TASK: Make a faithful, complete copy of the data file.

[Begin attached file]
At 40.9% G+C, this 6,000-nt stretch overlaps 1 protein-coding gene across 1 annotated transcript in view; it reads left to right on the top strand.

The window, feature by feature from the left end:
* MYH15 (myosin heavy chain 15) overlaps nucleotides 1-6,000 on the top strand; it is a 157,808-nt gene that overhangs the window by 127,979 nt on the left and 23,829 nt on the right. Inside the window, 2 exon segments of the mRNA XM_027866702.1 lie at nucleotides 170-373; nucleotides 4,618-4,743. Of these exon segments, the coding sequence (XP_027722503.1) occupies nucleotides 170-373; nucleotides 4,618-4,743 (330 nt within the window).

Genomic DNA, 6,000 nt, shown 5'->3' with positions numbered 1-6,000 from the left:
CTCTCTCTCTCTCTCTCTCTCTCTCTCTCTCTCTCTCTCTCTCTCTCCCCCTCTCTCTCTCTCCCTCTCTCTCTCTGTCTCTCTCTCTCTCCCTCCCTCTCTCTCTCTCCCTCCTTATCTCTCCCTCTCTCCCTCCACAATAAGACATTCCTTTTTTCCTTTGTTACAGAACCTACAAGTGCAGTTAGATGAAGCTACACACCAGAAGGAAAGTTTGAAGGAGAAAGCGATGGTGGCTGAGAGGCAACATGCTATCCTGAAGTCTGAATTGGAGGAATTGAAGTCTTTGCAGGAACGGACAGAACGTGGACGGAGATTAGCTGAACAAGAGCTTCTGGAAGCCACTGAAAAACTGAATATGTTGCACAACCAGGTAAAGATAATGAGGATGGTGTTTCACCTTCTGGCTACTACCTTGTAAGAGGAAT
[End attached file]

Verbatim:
At 40.9% G+C, this 6,000-nt stretch overlaps 1 protein-coding gene across 1 annotated transcript in view; it reads left to right on the top strand.

The window, feature by feature from the left end:
* MYH15 (myosin heavy chain 15) overlaps nucleotides 1-6,000 on the top strand; it is a 157,808-nt gene that overhangs the window by 127,979 nt on the left and 23,829 nt on the right. Inside the window, 2 exon segments of the mRNA XM_027866702.1 lie at nucleotides 170-373; nucleotides 4,618-4,743. Of these exon segments, the coding sequence (XP_027722503.1) occupies nucleotides 170-373; nucleotides 4,618-4,743 (330 nt within the window).

Genomic DNA, 6,000 nt, shown 5'->3' with positions numbered 1-6,000 from the left:
CTCTCTCTCTCTCTCTCTCTCTCTCTCTCTCTCTCTCTCTCTCTCTCCCCCTCTCTCTCTCTCCCTCTCTCTCTCTGTCTCTCTCTCTCTCCCTCCCTCTCTCTCTCTCCCTCCTTATCTCTCCCTCTCTCCCTCCACAATAAGACATTCCTTTTTTCCTTTGTTACAGAACCTACAAGTGCAGTTAGATGAAGCTACACACCAGAAGGAAAGTTTGAAGGAGAAAGCGATGGTGGCTGAGAGGCAACATGCTATCCTGAAGTCTGAATTGGAGGAATTGAAGTCTTTGCAGGAACGGACAGAACGTGGACGGAGATTAGCTGAACAAGAGCTTCTGGAAGCCACTGAAAAACTGAATATGTTGCACAACCAGGTAAAGATAATGAGGATGGTGTTTCACCTTCTGGCTACTACCTTGTAAGAGGAAT